When my mother and sister visited me in Halle at the beginning of 1985, my sister told me the office of Wolfgang Vogel (the East-German lawyer who handled the redeem business) had told them I was not on the list of being ‘sold’ to West-Germany. I lost my temper and shouted that I would be demonstrating for my release from the GDR on Alexanderplatz. For that I was imprisoned in solitary confinement. Because I had defamed the GDR in public – ‘public’ meaning in prison in front of my mother, sister and the guards – and because I had threatened to commit a criminal act (demonstrating on Alexanderplatz).

During the days in single confinement I had heavy doubts if this was all worth it. Being alone and not able to talk to someone was as bad as being together with criminals in a small space. I was really happy when I could go back to ‘normal’ prison life after only five days of the confinement.

One day, I was just at my work (making fittings for light bulbs) when a guard came to pick me up. That was unusual so I knew something special was happening. I was brought to the prison of Karl-Marx-Stadt (Chemnitz). [At that point] I knew  I would be released to West-Germany. I had already told my sister that if I ever wrote her a postcard from Karl-Marx-Stadt she would know that I was free. And I was. After 10 months in prison I was released to West-Germany.

After two days in the refugee camp in Gießen, after interrogations from the Western Allies, I went to live with my grandmother, went to school again, got my exam and started to study political science in West-Berlin in the spring of 1989.

Only since 2006/7 have I begun talking about my experiences in the GDR and begun to do research. I am still trying to find out why it was decided, and by whom, that I was redeemed – presumably because the GDR thought that I would be unteachable.

I have read documents about my prison time at the BStU (Stasi Records Agency). I found out that the small town where I tried to climb the fence must have been Mödlareuth (also called Little-Berlin, because there also was a wall).

[Here  is a copy of my translated application for release from GDR citizenship that I wrote wrote in prison, and the Stasi was so nice to keep archived for me.]

Cliewe tripadvisor
Cliewe and the Wall, Source: TripAdvisor

When you accessed your Stasi file, was there anything surprising in there?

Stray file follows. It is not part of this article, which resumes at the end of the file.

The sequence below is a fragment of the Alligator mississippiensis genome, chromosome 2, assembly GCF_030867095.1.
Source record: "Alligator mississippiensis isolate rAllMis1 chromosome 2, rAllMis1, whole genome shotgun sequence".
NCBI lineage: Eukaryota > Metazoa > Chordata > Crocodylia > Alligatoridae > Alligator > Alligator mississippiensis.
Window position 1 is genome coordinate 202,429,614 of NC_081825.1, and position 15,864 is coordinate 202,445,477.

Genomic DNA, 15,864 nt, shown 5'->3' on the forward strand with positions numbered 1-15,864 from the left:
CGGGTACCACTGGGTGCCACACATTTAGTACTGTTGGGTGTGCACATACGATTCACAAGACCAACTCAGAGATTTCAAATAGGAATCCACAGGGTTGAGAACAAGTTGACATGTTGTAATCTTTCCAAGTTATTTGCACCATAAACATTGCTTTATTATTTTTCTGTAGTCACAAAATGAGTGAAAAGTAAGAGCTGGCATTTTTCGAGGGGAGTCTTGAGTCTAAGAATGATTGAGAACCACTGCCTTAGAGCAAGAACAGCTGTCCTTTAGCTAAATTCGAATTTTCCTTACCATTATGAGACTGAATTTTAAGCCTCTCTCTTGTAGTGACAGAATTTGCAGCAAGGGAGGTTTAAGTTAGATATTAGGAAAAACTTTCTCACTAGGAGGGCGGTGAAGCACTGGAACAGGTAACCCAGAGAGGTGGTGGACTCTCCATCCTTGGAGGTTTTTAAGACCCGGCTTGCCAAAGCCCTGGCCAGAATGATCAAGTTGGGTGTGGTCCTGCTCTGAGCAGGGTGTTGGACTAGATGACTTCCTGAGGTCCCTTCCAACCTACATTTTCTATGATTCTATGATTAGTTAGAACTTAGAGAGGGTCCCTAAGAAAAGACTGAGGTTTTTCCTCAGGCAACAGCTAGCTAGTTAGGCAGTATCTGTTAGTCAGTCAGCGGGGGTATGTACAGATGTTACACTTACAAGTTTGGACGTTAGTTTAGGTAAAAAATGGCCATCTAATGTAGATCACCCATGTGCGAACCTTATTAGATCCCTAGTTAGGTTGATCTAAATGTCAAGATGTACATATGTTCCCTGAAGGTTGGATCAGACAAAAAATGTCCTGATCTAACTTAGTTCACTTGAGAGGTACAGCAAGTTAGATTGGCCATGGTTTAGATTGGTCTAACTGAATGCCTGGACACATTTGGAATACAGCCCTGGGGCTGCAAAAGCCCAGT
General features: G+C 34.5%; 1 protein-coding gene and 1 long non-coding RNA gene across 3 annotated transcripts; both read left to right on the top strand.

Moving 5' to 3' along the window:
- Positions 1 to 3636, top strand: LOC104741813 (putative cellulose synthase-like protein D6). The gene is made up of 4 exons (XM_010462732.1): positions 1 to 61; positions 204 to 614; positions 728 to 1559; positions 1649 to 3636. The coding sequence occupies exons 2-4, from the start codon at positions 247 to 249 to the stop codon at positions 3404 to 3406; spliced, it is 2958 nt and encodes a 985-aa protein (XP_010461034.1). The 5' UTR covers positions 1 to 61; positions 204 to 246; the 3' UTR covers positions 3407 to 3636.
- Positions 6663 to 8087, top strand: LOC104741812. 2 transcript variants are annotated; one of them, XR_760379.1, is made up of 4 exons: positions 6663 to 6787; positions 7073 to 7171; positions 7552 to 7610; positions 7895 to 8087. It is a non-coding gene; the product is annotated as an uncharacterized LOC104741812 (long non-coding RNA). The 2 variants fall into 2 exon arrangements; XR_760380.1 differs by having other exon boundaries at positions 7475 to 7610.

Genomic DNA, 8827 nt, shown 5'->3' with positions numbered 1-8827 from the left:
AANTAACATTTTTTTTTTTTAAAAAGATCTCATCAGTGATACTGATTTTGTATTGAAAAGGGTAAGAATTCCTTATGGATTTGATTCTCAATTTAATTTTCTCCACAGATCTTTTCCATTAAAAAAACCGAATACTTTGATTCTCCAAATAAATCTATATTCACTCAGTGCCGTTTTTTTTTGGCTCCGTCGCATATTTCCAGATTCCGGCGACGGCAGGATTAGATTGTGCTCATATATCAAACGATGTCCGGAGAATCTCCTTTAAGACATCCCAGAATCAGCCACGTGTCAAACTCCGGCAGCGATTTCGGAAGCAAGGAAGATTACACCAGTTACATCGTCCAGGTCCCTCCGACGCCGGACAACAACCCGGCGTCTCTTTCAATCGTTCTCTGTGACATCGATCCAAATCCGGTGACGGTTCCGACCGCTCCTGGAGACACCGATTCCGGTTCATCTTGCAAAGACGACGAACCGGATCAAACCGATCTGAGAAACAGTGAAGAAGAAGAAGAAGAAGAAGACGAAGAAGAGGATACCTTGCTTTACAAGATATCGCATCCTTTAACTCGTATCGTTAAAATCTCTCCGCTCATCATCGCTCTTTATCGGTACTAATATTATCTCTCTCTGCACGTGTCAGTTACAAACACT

It took 20 years for me to think about these things and my wife urged me to request access to the file. I was surprised about the information in the file. As I was not politically active, there were no names in my file.

I was surprised to find extended information of my escape attempt and of my behaviour in prison and my personality (baaaad) and my supposed behaviour in the future (worse). Just an example about a medical check: “the prisoner is free of vermin”.

I also had the possibility to access the Stasi file of my grandmother, who was arrested in 1953 because she was a Jehovah’s Witness. That is a file full of names of people that she provided information on after hours and hours of interrogation. Really sad.

What is your opinion of Berlin today? It’s often been described as ‘not proper Germany’ – kind of an island within the rest of the country.

The artistic era in the centre of Berlin has long gone. Investors from all over the world are attracted by Berlin. Still, there are many memorials and I feel Berlin (and the city and German government) know their responsibility for preserving historical places. Compared to other cities like Moscow, London, New York or Paris, Berlin is a small town with a rural surrounding. In that way, Berlin is still an island.

What are your favourite places to spend time in Berlin?

At home in Weissensee – near Prenzlauerberg where I grew up. And I like to travel by bus through Berlin, just to relax.

Cliewe runs several tours in Berlin for groups and individuals that can be booked via and